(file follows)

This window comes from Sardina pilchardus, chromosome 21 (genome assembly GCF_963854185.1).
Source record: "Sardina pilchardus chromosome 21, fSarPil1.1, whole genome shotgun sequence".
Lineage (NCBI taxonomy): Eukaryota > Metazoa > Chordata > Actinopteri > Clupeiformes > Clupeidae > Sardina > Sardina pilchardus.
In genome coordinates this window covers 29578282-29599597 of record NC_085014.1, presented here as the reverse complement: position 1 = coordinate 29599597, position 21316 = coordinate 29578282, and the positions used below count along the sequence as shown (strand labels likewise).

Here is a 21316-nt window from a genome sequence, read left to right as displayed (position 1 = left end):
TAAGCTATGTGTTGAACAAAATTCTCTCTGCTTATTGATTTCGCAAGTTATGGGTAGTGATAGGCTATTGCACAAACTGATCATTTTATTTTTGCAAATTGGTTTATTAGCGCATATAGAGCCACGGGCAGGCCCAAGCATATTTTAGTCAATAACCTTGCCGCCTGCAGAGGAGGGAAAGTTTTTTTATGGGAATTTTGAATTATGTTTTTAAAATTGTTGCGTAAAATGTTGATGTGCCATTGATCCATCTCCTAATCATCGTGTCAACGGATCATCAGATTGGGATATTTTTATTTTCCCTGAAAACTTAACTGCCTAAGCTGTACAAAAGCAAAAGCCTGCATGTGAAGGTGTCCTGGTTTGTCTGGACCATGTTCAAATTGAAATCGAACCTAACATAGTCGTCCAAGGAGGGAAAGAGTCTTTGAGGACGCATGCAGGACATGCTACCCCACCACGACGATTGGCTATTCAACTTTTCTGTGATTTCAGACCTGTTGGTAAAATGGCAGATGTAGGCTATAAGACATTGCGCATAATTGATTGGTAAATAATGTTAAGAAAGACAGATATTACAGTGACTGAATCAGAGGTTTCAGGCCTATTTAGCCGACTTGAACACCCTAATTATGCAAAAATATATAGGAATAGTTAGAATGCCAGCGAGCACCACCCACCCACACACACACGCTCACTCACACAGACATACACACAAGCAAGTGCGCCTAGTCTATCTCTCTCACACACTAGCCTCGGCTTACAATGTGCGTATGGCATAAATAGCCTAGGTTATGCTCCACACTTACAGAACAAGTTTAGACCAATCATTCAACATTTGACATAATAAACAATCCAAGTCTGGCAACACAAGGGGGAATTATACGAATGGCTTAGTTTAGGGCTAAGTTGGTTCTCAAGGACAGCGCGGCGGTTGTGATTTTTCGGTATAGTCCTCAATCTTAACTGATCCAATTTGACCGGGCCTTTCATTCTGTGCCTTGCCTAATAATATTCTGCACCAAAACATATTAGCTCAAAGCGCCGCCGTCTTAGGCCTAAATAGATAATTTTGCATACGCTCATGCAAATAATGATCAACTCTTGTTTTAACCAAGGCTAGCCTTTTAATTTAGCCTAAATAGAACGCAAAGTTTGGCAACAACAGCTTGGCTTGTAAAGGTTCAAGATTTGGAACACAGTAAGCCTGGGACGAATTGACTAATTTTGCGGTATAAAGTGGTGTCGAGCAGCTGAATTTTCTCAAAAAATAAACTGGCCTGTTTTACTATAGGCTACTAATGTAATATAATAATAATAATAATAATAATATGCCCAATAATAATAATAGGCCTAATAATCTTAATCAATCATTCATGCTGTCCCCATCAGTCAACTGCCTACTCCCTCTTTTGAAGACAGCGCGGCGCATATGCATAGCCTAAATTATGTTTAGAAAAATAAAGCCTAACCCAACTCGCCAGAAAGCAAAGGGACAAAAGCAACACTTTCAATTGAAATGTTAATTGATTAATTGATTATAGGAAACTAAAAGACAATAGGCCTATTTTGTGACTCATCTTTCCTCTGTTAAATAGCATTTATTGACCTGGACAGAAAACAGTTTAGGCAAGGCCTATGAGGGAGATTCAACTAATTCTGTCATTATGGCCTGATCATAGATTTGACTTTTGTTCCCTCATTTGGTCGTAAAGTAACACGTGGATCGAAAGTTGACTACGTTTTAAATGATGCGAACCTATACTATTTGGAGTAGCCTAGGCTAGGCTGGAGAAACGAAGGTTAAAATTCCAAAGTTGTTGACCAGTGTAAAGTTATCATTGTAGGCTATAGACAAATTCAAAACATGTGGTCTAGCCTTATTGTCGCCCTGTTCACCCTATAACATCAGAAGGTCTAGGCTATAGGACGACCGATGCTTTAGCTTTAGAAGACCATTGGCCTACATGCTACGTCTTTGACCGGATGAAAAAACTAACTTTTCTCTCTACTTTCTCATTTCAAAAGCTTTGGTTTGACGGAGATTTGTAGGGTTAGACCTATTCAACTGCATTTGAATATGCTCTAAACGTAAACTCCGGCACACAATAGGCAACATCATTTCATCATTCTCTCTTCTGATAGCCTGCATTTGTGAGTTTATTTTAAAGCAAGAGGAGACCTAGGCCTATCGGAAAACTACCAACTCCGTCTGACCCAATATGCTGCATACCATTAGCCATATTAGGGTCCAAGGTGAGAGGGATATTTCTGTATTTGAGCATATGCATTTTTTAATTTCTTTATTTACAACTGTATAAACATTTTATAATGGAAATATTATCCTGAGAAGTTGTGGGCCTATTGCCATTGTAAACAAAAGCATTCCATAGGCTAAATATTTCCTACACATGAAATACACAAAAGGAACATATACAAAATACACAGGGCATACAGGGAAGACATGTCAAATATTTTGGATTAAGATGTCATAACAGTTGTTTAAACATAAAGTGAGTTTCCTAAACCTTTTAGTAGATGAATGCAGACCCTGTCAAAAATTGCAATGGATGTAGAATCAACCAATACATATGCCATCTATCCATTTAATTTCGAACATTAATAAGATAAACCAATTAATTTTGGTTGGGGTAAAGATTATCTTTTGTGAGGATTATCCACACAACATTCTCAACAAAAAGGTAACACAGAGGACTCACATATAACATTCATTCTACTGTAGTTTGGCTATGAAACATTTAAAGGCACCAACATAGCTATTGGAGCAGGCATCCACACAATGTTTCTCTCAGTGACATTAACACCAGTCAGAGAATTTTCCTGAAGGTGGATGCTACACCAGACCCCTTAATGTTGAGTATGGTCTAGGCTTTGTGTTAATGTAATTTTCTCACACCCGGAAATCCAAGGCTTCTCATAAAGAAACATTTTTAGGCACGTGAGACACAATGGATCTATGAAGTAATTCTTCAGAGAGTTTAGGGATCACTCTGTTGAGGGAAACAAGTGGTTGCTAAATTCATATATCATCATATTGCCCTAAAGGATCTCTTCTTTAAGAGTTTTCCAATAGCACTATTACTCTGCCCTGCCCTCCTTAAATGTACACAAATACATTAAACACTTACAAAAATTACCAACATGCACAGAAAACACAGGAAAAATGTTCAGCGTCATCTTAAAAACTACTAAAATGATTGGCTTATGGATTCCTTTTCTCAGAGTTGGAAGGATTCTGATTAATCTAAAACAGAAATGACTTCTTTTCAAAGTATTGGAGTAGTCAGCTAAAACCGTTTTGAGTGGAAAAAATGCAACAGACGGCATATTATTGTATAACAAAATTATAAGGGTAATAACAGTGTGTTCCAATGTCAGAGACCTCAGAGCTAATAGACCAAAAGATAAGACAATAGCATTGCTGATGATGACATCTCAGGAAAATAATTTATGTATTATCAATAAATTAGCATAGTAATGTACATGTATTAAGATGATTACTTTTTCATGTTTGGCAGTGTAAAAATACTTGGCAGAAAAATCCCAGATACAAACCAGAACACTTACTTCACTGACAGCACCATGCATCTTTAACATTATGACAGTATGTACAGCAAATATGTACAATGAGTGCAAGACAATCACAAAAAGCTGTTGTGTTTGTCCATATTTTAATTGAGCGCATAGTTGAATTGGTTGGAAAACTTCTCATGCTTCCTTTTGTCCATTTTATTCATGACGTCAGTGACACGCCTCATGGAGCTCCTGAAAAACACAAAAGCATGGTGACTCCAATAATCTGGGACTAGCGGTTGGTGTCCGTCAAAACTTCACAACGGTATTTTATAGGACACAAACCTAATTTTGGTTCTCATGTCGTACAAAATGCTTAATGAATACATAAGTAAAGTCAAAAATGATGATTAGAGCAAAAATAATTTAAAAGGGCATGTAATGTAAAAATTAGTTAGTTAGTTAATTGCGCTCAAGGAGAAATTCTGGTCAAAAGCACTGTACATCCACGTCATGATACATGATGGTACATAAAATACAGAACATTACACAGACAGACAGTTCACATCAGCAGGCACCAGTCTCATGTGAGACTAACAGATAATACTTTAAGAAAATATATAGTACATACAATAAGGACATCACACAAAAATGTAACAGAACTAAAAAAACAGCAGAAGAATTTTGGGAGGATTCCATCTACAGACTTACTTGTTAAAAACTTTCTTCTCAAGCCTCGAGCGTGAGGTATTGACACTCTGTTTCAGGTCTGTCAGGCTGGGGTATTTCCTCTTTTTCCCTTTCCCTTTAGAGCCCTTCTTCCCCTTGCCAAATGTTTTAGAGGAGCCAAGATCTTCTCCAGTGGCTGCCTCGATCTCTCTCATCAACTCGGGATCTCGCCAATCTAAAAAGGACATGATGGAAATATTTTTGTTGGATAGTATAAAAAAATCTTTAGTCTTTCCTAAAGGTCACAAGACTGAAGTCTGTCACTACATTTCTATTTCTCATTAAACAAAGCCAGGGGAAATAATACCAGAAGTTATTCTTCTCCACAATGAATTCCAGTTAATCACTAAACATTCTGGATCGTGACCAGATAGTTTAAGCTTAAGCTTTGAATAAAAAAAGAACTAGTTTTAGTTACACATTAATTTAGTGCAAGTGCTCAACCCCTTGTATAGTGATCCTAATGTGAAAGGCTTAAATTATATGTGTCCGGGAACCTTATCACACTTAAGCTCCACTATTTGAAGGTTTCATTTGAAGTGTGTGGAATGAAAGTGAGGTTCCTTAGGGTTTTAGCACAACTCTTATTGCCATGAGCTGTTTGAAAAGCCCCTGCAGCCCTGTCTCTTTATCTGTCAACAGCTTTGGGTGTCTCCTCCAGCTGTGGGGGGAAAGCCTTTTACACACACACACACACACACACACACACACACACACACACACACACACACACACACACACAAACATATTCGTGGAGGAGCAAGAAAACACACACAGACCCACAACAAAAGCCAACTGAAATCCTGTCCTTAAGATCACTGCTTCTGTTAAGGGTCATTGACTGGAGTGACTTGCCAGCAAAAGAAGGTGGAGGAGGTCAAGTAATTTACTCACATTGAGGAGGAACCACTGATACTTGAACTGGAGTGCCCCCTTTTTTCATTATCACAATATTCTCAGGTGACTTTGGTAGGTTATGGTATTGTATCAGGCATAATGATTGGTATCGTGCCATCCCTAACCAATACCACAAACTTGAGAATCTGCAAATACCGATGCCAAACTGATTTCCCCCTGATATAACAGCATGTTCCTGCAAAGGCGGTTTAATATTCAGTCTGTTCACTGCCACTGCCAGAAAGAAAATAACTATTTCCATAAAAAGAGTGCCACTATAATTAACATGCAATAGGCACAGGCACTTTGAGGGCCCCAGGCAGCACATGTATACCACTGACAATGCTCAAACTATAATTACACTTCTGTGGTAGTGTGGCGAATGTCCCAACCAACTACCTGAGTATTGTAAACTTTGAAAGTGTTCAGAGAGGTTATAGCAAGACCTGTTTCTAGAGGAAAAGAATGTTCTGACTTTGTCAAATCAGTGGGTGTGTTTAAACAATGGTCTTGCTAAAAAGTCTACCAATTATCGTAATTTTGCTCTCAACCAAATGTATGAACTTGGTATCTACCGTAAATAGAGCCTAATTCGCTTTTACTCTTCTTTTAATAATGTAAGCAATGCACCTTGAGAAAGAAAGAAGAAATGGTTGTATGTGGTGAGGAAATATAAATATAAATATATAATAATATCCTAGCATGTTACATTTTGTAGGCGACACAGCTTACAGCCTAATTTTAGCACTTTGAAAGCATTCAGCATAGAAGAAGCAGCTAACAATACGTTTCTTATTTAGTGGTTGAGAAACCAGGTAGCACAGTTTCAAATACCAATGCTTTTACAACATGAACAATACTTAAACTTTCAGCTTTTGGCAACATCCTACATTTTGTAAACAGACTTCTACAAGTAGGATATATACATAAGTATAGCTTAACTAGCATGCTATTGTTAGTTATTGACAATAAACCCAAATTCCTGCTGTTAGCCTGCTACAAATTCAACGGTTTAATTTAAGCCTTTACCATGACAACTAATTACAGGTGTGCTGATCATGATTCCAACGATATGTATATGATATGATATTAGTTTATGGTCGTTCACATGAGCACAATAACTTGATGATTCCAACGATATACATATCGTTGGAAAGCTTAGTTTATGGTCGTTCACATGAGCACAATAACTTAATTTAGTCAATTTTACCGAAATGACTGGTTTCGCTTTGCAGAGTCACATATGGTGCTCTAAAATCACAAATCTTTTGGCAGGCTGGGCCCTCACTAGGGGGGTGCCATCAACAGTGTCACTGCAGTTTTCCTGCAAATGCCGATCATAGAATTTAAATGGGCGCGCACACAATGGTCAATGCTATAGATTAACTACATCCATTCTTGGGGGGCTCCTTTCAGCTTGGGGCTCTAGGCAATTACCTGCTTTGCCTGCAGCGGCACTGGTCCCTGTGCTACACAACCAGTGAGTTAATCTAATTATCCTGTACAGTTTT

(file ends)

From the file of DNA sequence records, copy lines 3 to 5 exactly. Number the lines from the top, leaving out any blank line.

Lineage (NCBI taxonomy): Eukaryota > Metazoa > Chordata > Actinopteri > Clupeiformes > Clupeidae > Sardina > Sardina pilchardus.
In genome coordinates this window covers 29578282-29599597 of record NC_085014.1, presented here as the reverse complement: position 1 = coordinate 29599597, position 21316 = coordinate 29578282, and the positions used below count along the sequence as shown (strand labels likewise).

Here is a 21316-nt window from a genome sequence, read left to right as displayed (position 1 = left end):